Has life in lockdown made the whole world more like Larry David?


King of uncomfortable comedy Larry David returns with the new 11th season of Curb Your Enthusiasm on October 26 – watch seasons 1 to 10 on Neon. COVID-19 has changed our lives since the last season of Curb, which got Daniel Rutledge thinking about whether the pandemic has increased the Larryisms of everyday life.

Larry David is about to return to our screens with his first season of television to be produced after COVID-19 hit and changed the world.

It didn’t change him.

At least that’s what the teaser for season 11 says, but of course it hasn’t. Larry’s Larry. But what about us, his fans? Have the pandemic and the lockdowns made us more like Larry, or less like Larry?

I reckon there will be more Larryisms in everyday life after the past year we’ve just gone through. There will be less worrying about annoying social norms, more straight-up questioning those norms out loud in the moment, more taking risks with risqué jokes. There’s a bit of a weird energy in the air and it seems like many of us are going to let our inner Larry show a bit more.

There’s a devil-may-care approach to Curb Your Enthusiasm that you have to admire, even if it is sometimes annoying. Just look at the (in)consistency—the first season aired in 2000, with season two and three subsequently released in each of the two following years. Then they skipped a year, then released season four in 2004 and season five the year after, then skipped another year, released a season the year after that, skipped another year, released a season the year after that, skipped ANOTHER year, then released season eight in 2011. Then they skipped five whole years before dropping season nine in 2017, then season 10 came in 2020—now we’re getting season 11 a year later.

That’s the sort of approach we might all be taking to life soon. Yes I’m heading to the mall in old trackpants, what do you want from me? I’m busy and it’s comfortable.

Oh and you thought the show would always premiere at the same time of year? What are you, a schmuck? Sometimes it’s January, sometimes September, sometimes July, this new one is out in October—honestly, who cares, it’s ready when it’s ready.

Now that many of us are working from home a lot of the time, this unique approach to deadlines is something to aspire to. We have to take the good with the bad. If we can log in and fix that work problem at 10pm because our home is our office and it’s easy enough to do so, well then when this project is going to be finished and ready is just whenever the hell it is I manage to complete it. Sorry, I’m working from home, you just have to deal.

When America came out of lockdown—or their half-arsed attempt at lockdown—it kind of went apeshit. There seemed to be an upsurge in crazy rudeness caught on camera and published online, along with a bunch of public fighting, especially on planes. Americans love to fight on planes these days!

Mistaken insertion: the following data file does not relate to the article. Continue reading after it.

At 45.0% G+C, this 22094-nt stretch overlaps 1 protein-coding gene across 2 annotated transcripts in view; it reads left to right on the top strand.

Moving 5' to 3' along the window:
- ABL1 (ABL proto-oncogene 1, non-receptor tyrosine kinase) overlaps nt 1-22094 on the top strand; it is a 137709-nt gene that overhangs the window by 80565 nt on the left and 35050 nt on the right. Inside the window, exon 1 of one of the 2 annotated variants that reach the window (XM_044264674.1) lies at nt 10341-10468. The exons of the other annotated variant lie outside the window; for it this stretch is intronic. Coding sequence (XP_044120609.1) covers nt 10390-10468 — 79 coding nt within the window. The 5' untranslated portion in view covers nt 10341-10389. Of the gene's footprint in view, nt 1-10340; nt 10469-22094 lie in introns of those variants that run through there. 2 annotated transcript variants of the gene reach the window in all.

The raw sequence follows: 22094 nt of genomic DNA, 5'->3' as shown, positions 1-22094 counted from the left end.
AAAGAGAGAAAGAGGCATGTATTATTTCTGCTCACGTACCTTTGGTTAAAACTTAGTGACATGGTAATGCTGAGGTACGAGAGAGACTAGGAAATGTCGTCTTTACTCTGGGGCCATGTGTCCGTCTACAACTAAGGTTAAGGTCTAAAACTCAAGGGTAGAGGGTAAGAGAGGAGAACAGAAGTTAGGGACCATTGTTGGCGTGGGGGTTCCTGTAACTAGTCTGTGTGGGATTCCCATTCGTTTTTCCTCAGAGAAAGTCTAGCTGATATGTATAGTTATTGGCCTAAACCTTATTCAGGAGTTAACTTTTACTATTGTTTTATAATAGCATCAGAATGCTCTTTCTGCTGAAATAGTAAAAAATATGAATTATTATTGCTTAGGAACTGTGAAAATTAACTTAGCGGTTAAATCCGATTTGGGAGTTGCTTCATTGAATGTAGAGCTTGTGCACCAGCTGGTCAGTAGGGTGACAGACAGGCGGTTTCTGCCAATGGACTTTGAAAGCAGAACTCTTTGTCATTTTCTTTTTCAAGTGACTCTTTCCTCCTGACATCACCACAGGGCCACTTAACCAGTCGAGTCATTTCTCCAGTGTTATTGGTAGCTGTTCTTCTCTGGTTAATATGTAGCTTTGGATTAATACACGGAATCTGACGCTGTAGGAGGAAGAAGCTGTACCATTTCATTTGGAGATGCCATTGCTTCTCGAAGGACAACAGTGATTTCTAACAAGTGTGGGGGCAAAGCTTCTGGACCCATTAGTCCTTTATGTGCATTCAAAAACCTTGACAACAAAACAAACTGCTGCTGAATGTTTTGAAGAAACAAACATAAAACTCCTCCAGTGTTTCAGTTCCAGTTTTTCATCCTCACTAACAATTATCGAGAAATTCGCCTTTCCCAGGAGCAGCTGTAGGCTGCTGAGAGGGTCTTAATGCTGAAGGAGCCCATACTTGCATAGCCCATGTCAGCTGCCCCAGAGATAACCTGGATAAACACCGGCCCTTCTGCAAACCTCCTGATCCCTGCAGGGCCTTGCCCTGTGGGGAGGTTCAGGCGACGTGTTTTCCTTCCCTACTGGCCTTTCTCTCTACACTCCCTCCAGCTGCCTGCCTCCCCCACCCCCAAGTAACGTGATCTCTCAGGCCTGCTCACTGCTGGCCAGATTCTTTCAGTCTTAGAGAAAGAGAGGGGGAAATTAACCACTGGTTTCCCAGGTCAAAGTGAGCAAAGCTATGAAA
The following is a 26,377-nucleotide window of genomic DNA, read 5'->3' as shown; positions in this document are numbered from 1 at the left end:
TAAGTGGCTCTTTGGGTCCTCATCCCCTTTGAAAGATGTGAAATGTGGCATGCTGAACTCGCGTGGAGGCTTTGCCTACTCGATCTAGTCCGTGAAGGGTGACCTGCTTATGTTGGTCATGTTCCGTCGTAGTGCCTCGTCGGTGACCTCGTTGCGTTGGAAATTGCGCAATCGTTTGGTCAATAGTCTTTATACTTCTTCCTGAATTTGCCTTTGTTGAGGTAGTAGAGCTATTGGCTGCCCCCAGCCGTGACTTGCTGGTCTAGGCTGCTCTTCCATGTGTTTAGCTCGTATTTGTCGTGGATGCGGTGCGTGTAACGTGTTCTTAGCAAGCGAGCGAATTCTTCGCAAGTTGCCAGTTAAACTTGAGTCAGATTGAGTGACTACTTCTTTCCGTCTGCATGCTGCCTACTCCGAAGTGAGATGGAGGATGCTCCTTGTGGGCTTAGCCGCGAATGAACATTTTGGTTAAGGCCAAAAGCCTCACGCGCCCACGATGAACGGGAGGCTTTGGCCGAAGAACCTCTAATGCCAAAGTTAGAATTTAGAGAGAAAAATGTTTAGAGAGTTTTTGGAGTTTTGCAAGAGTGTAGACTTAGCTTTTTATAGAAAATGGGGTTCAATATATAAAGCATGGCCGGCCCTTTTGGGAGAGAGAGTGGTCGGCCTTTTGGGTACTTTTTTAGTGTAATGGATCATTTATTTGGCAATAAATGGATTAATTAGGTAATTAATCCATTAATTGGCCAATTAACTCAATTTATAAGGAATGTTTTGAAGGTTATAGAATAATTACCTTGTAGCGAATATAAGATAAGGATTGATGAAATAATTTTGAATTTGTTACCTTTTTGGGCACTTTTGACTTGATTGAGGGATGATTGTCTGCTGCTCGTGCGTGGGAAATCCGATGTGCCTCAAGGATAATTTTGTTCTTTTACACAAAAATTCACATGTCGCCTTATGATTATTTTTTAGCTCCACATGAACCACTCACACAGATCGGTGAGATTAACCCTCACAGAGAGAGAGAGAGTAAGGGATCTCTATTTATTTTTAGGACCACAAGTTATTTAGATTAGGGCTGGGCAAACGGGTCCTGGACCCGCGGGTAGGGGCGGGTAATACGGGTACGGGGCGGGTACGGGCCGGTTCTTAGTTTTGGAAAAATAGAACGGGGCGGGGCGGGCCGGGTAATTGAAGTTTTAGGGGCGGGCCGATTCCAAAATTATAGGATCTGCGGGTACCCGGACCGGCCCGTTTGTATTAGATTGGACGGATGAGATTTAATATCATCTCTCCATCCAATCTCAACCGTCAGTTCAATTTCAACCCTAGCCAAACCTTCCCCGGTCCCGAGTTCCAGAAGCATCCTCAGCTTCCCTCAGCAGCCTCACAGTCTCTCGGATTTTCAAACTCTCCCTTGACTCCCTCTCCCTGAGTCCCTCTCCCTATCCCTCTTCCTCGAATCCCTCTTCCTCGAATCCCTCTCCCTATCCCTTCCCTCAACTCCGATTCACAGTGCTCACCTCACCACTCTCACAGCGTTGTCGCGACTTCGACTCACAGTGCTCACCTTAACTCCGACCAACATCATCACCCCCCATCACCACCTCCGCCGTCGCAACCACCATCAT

Most wear masks, but some hate masks, and then others hate people who hate masks. In the videos there’s a lot of talk about “freedom”, as there always is with folk from the USA, but usually now it’s “MY freedom” they’re yelling before they punch each other.

Here in New Zealand we do have a lot of nutters, but observing just how crazy Americans are is one of our favourite forms of entertainment. And that’s part of the appeal of Curb Your Enthusiasm, of course.

I don’t expect to see Kiwis all over the internet fighting each other over warped notions of freedom, but there’s some pent-up negative energy here—and not just Twitter fuming in a sort of competition to see who’s best at expressing righteous indignation.

If you’re looking at it from the same angle I am, yep, you’re seeing more Larryisms in people. But many are taking Larry’s approach to life way too far, well beyond his playful level and into genuine asshole territory.

But does Larry see more Larry in other people amid the pandemic? They’re keeping pretty quiet about what this new season is about, but the legendary JB Smoove recently replied to Deadline’s question about it tackling the pandemic with a big tease.

“I can’t tell you guys everything but what I can say is Larry is really good at attaching his humour to the world and that’s consistently what he has done since Curb has been on HBO. He’s a master at it,” said the actor, who plays Leon in the show.

“He has this thing he does where he attaches himself and his thoughts and his opinions to the beat of whatever is going on in the world. You gotta watch and see what Larry does. He’s a genius, he really is.”

Whatever the show does or doesn’t say about the real world during COVID-19 in season 11, it’s just mint we’re getting it as a weekly treat to distract us from this pandemic as it rages on and on.